IBM Delivers Yet Another Hardware Management Console
September 13, 2010 Timothy Prickett Morgan
How many different types of Linux-based PCs does it take to screw in a PowerVM hypervisor? Apparently more than one. And apparently IBM still thinks it is fine to charge an outrageous price for the Hardware Management Console (HMC), which is little more than a low-end X64-based server running a control console for PowerVM as it runs on Power5 and higher systems.
This week, IBM will roll out another in a long line of HMCs that I cannot see as anything other than a profit center for Big Blue. In announcement letter 110-146, the details of the 7402-CR6 iteration of the rack-mounted HMCs debuts. The new HMC is based on a single quad-core Intel Xeon processor spinning at 2.53 GHz with 12 MB of L2 cache memory; the machine has 4 GB of main memory, one 2.5-inch SATA disk, one SATA CD/DVD drive, four Gigabit Ethernet ports, and two peripheral slots (one PCI-Express and one PCI-X). The machine can be equipped with a modem for remote electronic support, but IBM recommends a broadband link. The HMC uses the V7R720 version of the HMC licensed internal code, which allows for memory mirroring for the system firmware and allows command-line support for IBM i network installation.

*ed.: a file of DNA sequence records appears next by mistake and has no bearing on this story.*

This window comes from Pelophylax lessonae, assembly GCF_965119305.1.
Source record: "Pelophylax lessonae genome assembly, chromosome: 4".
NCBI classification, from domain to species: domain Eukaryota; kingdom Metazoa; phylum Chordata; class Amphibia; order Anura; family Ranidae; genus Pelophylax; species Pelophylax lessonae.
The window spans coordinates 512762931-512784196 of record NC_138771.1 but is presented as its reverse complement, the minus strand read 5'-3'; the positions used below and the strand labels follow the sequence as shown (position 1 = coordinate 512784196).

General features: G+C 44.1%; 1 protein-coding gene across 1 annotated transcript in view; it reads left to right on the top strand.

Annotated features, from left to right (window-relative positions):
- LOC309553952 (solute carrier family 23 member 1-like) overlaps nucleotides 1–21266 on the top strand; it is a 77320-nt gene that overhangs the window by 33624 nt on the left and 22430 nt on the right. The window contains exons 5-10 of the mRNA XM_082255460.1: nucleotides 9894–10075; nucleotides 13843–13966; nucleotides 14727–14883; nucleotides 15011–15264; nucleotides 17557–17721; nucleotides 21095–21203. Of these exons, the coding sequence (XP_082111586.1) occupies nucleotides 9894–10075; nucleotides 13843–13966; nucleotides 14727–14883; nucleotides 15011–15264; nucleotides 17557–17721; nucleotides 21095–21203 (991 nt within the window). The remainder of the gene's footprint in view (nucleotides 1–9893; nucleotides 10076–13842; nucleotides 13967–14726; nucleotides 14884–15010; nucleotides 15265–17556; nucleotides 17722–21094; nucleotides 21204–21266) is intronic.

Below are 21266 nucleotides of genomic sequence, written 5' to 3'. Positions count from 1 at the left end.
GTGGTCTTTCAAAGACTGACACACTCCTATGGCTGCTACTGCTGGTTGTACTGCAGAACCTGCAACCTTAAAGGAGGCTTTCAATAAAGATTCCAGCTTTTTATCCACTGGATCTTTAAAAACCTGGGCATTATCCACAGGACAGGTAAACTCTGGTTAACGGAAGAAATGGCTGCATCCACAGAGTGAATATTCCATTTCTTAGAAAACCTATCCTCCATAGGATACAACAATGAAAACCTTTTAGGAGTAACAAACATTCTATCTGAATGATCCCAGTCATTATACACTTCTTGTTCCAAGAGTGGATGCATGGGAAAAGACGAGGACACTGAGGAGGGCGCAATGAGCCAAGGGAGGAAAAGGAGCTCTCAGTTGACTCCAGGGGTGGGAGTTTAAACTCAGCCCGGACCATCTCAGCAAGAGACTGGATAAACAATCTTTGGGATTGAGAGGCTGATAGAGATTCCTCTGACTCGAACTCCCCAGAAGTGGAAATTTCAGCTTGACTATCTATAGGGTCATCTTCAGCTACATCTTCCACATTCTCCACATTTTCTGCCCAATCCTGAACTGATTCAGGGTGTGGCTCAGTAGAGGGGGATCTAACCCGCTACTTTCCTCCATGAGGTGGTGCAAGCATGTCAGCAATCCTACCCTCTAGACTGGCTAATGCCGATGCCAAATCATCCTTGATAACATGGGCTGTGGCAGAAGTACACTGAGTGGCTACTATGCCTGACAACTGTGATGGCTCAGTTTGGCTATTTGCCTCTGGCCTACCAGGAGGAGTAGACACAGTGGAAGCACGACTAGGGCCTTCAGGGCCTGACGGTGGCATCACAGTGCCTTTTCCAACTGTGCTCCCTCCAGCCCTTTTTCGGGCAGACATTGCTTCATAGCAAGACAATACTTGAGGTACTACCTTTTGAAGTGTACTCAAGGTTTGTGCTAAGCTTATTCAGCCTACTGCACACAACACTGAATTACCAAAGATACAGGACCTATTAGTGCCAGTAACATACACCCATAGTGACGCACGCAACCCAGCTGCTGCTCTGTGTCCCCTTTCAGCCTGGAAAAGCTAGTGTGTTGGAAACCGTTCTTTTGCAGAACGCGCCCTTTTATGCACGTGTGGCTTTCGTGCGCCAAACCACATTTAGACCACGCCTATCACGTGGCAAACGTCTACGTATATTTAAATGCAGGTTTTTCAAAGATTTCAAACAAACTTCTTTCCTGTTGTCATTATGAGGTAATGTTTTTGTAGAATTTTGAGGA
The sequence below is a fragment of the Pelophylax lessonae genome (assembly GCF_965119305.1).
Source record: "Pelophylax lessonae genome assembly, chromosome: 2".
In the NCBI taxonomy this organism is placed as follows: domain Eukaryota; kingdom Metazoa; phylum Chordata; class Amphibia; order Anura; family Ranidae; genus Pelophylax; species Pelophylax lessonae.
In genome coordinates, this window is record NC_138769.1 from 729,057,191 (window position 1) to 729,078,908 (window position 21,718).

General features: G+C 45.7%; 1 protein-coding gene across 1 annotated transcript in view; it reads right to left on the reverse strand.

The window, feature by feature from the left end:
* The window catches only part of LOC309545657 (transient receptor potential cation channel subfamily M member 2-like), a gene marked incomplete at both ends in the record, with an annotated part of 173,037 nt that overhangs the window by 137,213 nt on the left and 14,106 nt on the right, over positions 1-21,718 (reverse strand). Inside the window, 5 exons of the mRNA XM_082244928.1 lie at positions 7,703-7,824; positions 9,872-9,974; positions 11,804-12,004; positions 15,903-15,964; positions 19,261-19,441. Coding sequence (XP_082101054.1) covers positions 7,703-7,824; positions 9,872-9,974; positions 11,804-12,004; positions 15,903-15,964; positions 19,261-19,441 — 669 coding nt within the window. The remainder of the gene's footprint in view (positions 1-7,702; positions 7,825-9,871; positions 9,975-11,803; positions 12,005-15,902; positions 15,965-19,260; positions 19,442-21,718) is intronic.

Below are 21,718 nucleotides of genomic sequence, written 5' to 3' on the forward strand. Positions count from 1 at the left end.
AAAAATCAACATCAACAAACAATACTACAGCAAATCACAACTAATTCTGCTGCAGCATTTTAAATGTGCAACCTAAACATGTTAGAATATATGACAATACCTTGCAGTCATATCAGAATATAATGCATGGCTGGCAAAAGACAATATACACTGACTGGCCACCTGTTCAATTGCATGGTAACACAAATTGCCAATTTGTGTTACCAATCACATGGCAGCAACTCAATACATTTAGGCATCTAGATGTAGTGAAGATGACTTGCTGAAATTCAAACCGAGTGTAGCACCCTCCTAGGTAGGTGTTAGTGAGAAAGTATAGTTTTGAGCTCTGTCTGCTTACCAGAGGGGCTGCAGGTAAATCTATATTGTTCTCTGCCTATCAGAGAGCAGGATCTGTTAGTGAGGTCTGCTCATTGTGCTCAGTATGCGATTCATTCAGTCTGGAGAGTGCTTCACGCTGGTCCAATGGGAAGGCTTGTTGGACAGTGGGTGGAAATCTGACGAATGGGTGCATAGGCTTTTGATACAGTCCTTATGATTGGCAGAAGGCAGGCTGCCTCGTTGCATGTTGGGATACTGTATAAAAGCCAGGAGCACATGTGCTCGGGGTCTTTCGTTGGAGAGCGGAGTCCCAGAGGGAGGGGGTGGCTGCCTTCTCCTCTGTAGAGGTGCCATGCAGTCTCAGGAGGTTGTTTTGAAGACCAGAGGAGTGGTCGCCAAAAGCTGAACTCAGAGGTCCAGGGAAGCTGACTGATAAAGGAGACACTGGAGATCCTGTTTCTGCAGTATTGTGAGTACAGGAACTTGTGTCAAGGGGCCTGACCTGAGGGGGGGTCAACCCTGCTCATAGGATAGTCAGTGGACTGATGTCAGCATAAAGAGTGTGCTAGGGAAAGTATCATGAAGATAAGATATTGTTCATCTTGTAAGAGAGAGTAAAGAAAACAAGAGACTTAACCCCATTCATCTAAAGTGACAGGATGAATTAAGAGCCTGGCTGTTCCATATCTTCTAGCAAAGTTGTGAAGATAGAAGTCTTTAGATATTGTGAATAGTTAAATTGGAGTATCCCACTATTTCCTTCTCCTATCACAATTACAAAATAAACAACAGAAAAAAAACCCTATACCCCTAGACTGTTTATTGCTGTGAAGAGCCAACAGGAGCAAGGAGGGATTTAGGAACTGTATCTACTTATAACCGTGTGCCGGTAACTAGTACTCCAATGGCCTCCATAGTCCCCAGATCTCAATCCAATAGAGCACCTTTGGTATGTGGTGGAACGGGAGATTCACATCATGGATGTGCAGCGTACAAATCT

In this announcement you will learn that if you are moving to Power7 iron, you will need to have an HMC at the CR3 or higher level for rack-mounted HMCs and at the C05 level or higher for deskside HMCs. Multiple System i, System p, and Power Systems servers can have their PowerVM hypervisors managed from a single console, which is a good thing. But for shops that have a relatively small Power Systems machine, shelling out $5,800 for this new HMC, plus anywhere from $875 to $1,290 for an LCD screen, $107 for a keyboard, $39 for a mouse, $18for a power cord, $200 for a modem, and $277 for a redundant power supply will seem a bit much for a machine that does nothing except manage PowerVM logical partitions.
I said it before and I will say it again: IBM should be selling HMCs for $1,000 or less–including a monitor. And better still, the HMC should be implemented like the service processor itself on the Power Systems boxes, including redundancy and mirroring of the hypervisors. It should be part of the box and included in the price, not a gotcha that customers get zinged by after the fact. Especially at the prices that IBM i customers are paying for hardware and systems software.